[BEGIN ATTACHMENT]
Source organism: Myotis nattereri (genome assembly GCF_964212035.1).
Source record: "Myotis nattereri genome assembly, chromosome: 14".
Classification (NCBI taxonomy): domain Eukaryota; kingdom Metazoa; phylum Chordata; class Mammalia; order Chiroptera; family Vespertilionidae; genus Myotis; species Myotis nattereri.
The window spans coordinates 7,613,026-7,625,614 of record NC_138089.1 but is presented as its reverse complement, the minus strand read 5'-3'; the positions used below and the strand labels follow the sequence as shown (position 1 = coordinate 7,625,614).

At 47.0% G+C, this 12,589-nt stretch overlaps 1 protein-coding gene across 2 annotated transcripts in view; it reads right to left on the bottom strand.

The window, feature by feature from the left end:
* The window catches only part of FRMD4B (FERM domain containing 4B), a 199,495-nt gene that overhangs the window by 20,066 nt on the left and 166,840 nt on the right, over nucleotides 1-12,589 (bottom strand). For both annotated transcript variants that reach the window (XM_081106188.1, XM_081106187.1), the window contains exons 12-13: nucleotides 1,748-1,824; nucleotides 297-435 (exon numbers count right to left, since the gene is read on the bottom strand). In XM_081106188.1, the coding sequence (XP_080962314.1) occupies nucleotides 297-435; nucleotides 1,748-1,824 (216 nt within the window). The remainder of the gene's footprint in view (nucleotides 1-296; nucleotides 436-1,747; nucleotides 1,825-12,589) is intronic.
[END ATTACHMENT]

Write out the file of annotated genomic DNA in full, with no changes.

Source organism: Myotis nattereri (genome assembly GCF_964212035.1).
Source record: "Myotis nattereri genome assembly, chromosome: 14".
Classification (NCBI taxonomy): domain Eukaryota; kingdom Metazoa; phylum Chordata; class Mammalia; order Chiroptera; family Vespertilionidae; genus Myotis; species Myotis nattereri.
The window spans coordinates 7,613,026-7,625,614 of record NC_138089.1 but is presented as its reverse complement, the minus strand read 5'-3'; the positions used below and the strand labels follow the sequence as shown (position 1 = coordinate 7,625,614).

At 47.0% G+C, this 12,589-nt stretch overlaps 1 protein-coding gene across 2 annotated transcripts in view; it reads right to left on the bottom strand.

The window, feature by feature from the left end:
* The window catches only part of FRMD4B (FERM domain containing 4B), a 199,495-nt gene that overhangs the window by 20,066 nt on the left and 166,840 nt on the right, over nucleotides 1-12,589 (bottom strand). For both annotated transcript variants that reach the window (XM_081106188.1, XM_081106187.1), the window contains exons 12-13: nucleotides 1,748-1,824; nucleotides 297-435 (exon numbers count right to left, since the gene is read on the bottom strand). In XM_081106188.1, the coding sequence (XP_080962314.1) occupies nucleotides 297-435; nucleotides 1,748-1,824 (216 nt within the window). The remainder of the gene's footprint in view (nucleotides 1-296; nucleotides 436-1,747; nucleotides 1,825-12,589) is intronic.